Ron Tremblay, Chief of the Wolastoq Grand Council was recently profiled by the NB Media Co-op in a story and video that explains that the Wolastoq people never surrendered their territory. At the Tobique meeting he said that for the last three years he has been contacting the provincial government about the lack of consultation with the Wolastoq Grand Council but the response from the government is that they only recognize the leadership of the elected (Indian Act) chiefs.

“The Treaties were signed prior to Confederation with the traditional chiefs, and they need to be consulted,” Tremblay explained, adding: “It’s up to the Green Party to show leadership here. Consultation processes take time. We need to re-think the whole political structure.”

After the event, Russ Letica of Madawaska First Nation stated to the NB Media Co-op that based on his experience, he truly believes that consultation does not work. “What would work is implementing the UNDRIP,” he said. Letica recalled an all-candidates meeting prior to the recent election at which he asked how the parties can move forward to work with Indigenous peoples. Based on the responses from candidates, Letica believes that: “the Green Party is the only one ready to sit at the table with us and move forward.”

His view of the Green Party is similar to that of Madawaska First Nation Chief Patricia Bernard who released a survey of provincial political parties before the election. The Chief’s speaking notes in a media release on Sept. 10, 2018, state: “The Green party in their response committed to amend the Crown’s Land and Forest Acts to replace forestry corporations with a publicly accountable Forest Stewardship Commission as a manager of the public forest.”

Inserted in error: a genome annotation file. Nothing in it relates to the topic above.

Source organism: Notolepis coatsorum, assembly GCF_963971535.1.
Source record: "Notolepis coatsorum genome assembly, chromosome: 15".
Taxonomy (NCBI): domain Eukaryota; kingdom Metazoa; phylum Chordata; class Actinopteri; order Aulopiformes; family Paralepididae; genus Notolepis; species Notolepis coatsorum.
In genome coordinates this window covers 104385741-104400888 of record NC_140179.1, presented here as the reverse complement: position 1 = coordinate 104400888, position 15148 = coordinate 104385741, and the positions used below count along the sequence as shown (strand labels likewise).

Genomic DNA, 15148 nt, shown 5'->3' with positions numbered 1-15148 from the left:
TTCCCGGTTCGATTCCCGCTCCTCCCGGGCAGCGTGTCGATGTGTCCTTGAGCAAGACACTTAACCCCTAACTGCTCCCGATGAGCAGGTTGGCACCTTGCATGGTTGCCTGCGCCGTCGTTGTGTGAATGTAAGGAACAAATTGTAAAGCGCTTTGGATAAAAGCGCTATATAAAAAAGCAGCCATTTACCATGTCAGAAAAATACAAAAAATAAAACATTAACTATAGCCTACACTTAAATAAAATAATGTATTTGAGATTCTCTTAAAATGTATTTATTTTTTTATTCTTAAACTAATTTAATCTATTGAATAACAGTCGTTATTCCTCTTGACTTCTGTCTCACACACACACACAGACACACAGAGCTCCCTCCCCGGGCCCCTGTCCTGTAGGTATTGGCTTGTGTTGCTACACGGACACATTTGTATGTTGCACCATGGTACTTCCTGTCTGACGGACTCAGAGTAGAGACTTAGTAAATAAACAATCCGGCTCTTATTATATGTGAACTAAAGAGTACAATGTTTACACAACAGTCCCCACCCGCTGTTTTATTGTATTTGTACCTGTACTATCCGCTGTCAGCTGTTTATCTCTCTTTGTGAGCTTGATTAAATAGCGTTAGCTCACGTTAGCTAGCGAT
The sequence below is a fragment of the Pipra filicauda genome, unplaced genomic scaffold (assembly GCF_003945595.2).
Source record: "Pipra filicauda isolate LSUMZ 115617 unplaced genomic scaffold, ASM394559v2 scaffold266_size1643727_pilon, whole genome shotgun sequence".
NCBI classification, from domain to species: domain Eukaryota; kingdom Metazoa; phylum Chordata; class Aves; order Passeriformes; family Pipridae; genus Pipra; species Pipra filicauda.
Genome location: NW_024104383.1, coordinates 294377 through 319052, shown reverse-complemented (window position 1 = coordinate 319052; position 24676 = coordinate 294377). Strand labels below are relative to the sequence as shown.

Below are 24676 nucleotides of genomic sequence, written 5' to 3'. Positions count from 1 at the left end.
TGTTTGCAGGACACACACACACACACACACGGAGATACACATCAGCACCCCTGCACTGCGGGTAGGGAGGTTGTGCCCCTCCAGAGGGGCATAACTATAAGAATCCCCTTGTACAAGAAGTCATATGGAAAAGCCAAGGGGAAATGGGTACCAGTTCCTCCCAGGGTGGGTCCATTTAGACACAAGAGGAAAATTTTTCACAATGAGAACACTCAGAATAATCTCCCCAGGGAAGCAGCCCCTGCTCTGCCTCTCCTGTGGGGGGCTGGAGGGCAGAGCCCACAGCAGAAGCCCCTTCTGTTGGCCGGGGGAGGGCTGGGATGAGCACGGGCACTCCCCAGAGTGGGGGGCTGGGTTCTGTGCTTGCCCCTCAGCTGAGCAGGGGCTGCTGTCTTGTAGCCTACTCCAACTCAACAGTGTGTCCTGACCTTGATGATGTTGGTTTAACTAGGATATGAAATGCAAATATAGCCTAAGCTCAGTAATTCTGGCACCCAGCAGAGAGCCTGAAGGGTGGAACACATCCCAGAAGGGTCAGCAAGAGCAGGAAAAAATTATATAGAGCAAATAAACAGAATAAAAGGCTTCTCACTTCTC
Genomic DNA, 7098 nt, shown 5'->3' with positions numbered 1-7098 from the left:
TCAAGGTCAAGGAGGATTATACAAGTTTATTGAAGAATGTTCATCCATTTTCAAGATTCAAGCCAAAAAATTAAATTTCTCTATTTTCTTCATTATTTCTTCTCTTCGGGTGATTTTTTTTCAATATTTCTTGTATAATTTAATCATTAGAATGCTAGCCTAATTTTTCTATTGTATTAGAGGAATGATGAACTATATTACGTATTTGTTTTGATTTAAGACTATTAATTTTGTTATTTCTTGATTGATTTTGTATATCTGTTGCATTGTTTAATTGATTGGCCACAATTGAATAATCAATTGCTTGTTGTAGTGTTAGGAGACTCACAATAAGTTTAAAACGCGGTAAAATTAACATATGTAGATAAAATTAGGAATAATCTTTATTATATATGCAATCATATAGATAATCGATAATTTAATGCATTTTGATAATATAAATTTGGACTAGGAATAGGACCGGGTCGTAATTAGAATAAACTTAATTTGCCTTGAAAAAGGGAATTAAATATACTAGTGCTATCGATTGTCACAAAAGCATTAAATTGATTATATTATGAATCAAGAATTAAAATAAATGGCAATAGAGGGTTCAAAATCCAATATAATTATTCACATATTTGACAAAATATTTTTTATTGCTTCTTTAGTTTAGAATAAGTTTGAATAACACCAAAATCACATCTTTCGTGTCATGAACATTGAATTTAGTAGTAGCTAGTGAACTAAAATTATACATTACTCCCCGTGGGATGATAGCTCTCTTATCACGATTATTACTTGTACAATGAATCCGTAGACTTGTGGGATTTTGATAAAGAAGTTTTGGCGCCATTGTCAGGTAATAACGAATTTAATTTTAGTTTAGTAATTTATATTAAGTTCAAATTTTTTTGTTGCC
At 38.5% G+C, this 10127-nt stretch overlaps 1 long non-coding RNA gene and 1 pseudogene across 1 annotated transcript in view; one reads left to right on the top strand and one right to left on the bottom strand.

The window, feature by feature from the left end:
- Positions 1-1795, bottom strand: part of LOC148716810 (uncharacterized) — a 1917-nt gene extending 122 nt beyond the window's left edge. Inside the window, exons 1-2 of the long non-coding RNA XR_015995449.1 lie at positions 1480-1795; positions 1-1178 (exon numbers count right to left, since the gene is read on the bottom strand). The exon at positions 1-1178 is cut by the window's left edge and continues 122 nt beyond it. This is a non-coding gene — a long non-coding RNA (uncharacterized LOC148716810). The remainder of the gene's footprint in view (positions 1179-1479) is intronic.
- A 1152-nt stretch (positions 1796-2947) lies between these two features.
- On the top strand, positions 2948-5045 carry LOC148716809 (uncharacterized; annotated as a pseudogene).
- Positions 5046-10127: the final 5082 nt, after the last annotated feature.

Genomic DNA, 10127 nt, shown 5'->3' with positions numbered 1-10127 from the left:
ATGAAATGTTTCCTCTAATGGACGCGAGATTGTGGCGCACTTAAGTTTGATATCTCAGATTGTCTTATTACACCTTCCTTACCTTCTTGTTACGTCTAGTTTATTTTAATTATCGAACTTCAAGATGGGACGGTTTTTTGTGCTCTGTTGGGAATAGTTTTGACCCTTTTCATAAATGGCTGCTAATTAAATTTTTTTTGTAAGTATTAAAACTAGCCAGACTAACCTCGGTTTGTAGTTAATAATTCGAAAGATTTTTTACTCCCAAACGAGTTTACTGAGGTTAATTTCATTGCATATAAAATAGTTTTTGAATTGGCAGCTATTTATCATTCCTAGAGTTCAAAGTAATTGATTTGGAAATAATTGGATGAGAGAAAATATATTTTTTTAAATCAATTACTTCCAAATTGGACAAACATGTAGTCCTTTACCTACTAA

Bernard added that the Green Party clarified: “The Commission would enter into co-management agreements with First Nations, consult with the public, oversee the allocation of wood to mills, and provide forest dependent communities with community forest licences for local economic activity while ensuring that the ecological features of the Acadian Forest are maintained.” In her speaking notes, Chief Bernard stated: “We see this as a tangible initiative on an issue that has been very controversial and oppressive of our rights. WOW.”

The new provincial legislature includes three Green MLAs and three People’s Alliance MLAs. Both parties had election platform commitments to end the spraying of glyphosates on public lands. The Liberal Throne speech on October 23 included a promise to “introduce a motion to direct a legislative committee to consider recommending a phased-in ban of the use of herbicides, such as glyphosate, with the scope of the ban to be based on objective evidence.”